Software does contain bugs and errors do occur, software can and is affected by the ‘human factor’ as it is humans who programme them. One option may be to verify results using another application, but just because the two applications produce the same results, does that necessarily mean the original application was correct, it may, however, it is also possible that both applications have the same bug, or different bugs which produce the same results or errors. Never assume anything, test thoroughly! As we are all tempted by the free utilities out there……

Sam then offered a scenario for the audience to consider and discuss about how they would go about carrying out an investigation. During the scenario, Sam presented a demonstration of the very popular computer forensic acquisition suite, enCase and how this could be used to assist in an investigation, the example given, theft of intellectual property.

The talk also discussed the ‘weakest link’ approach with regards to interrogating things such as encrypted storage mediums and how it may be possible to acquire a password from a less secure encrypted medium, such as a word 2000 file and once sourced, see if that password provides access to newly encrypted items, in the likelihood that the user has used the same password more than once and for along duration. No matter how good the encryption may be, weather it be a Word 2000 file or a Truecrypt 256bit AES encrypted file container, if the password is the same for both, the human is the weakest link.

Sam also discussed the often controversial topic of ‘Incident Response’ and how the IT Support team can make things a whole lot more complicated and expensive, if not digital forensic aware. As not only does the ‘trained’ forensic investigator need to investigate what originally happened, however, they now also need to investigate what the IT team did which may have impacted upon the original incident which occurred. This would also need to be documented in the event a case went to a court of law, which could lead to evidence becoming inadmissible.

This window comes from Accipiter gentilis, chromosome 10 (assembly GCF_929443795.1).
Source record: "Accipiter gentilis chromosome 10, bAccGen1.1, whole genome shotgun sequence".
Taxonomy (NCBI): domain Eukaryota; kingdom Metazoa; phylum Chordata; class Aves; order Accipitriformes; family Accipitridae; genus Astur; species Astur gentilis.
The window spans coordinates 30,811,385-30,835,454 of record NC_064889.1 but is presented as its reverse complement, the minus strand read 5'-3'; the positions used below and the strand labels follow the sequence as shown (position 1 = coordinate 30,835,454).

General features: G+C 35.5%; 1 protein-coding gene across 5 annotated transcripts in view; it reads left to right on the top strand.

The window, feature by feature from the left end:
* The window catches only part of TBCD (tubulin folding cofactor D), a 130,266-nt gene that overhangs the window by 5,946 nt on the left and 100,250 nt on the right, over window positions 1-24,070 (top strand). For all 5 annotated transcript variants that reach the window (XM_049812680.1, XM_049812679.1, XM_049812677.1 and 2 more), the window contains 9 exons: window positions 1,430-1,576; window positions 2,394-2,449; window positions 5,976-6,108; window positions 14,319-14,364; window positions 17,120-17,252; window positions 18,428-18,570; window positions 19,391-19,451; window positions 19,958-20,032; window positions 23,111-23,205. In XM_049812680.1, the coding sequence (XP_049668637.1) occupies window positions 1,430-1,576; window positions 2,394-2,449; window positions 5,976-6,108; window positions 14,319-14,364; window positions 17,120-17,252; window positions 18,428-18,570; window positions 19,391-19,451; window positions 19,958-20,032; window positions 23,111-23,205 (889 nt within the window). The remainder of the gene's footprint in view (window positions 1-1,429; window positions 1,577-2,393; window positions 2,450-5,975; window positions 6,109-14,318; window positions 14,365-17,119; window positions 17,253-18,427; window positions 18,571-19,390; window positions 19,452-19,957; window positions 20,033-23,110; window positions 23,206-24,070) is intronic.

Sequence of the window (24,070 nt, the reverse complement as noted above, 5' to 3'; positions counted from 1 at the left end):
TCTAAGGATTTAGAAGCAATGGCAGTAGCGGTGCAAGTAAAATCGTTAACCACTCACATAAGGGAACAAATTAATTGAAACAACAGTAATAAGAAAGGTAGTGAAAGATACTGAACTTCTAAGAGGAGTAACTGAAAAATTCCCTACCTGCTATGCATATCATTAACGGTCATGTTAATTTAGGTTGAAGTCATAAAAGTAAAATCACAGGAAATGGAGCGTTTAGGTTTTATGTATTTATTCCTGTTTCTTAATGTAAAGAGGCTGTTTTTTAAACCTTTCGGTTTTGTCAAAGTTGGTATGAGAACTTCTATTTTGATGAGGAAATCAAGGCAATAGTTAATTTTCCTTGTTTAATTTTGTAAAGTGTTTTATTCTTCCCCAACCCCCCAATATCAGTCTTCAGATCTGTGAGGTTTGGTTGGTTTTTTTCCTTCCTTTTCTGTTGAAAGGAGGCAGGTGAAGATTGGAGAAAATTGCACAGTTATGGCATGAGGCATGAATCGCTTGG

Finally, Sam discussed ‘Incident’ recording and how data loss/breach incidents should be recorded. Ranging from a window in an office being left open over night, to a lost/stolen memory stick or laptop. Long term, it is more beneficial to plan, acknowledge and understand what incidents occur, in order to learn from them and prevent them from occurring as best as possible in the future and to have the policies to back the organisation up, prior to an incident occurring. Data and information security, is down to education.

Overall the Talk from Sam Raincock was very informative, offering topics from both the text book perspective as well as real world ‘field’ experiences which, I believe are vital, having come from a primarily IT industry learning environment myself and having benefited greatly from it after having only recently entered the academic arena over the previous two years in order to begin studying my degree in Digital Forensics. I believe strongly that you cannot just source all of knowledge and information from one source, such as just turning up to tutorials each week and expecting the words and the know-how to be fed to you, you have to find it yourself, from multiple sources, all with different, experiences, opinions and backgrounds. The pre and post refreshments at the event were very impressive also!

I look forward to the next Bsc event!!!

You can keep up to date with the Bsc Newcastle branch and Sam Raincock via the links below –

Bsc Newcastle

Sam Raincock Consultancy